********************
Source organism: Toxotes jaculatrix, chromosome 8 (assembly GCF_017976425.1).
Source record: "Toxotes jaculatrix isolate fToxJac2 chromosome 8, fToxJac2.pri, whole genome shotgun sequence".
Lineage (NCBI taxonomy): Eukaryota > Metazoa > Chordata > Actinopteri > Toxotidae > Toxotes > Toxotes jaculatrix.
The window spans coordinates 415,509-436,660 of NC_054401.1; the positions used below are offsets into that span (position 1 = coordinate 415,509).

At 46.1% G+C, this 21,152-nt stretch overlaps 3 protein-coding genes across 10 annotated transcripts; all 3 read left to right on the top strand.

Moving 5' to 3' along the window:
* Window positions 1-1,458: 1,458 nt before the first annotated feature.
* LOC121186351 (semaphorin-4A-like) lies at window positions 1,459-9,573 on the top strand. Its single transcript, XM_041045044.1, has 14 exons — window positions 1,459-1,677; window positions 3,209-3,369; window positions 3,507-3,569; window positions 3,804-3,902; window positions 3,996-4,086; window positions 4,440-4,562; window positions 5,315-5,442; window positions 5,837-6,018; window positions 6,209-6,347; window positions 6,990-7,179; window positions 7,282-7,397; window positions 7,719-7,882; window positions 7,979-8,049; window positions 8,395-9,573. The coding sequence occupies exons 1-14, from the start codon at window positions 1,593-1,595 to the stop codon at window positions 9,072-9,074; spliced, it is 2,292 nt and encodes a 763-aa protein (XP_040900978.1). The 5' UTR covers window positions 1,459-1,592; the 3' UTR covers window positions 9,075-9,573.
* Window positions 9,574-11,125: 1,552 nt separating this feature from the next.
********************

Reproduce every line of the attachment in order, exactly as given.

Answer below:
Source organism: Toxotes jaculatrix, chromosome 8 (assembly GCF_017976425.1).
Source record: "Toxotes jaculatrix isolate fToxJac2 chromosome 8, fToxJac2.pri, whole genome shotgun sequence".
Lineage (NCBI taxonomy): Eukaryota > Metazoa > Chordata > Actinopteri > Toxotidae > Toxotes > Toxotes jaculatrix.
The window spans coordinates 415,509-436,660 of NC_054401.1; the positions used below are offsets into that span (position 1 = coordinate 415,509).

At 46.1% G+C, this 21,152-nt stretch overlaps 3 protein-coding genes across 10 annotated transcripts; all 3 read left to right on the top strand.

Moving 5' to 3' along the window:
* Window positions 1-1,458: 1,458 nt before the first annotated feature.
* LOC121186351 (semaphorin-4A-like) lies at window positions 1,459-9,573 on the top strand. Its single transcript, XM_041045044.1, has 14 exons — window positions 1,459-1,677; window positions 3,209-3,369; window positions 3,507-3,569; window positions 3,804-3,902; window positions 3,996-4,086; window positions 4,440-4,562; window positions 5,315-5,442; window positions 5,837-6,018; window positions 6,209-6,347; window positions 6,990-7,179; window positions 7,282-7,397; window positions 7,719-7,882; window positions 7,979-8,049; window positions 8,395-9,573. The coding sequence occupies exons 1-14, from the start codon at window positions 1,593-1,595 to the stop codon at window positions 9,072-9,074; spliced, it is 2,292 nt and encodes a 763-aa protein (XP_040900978.1). The 5' UTR covers window positions 1,459-1,592; the 3' UTR covers window positions 9,075-9,573.
* Window positions 9,574-11,125: 1,552 nt separating this feature from the next.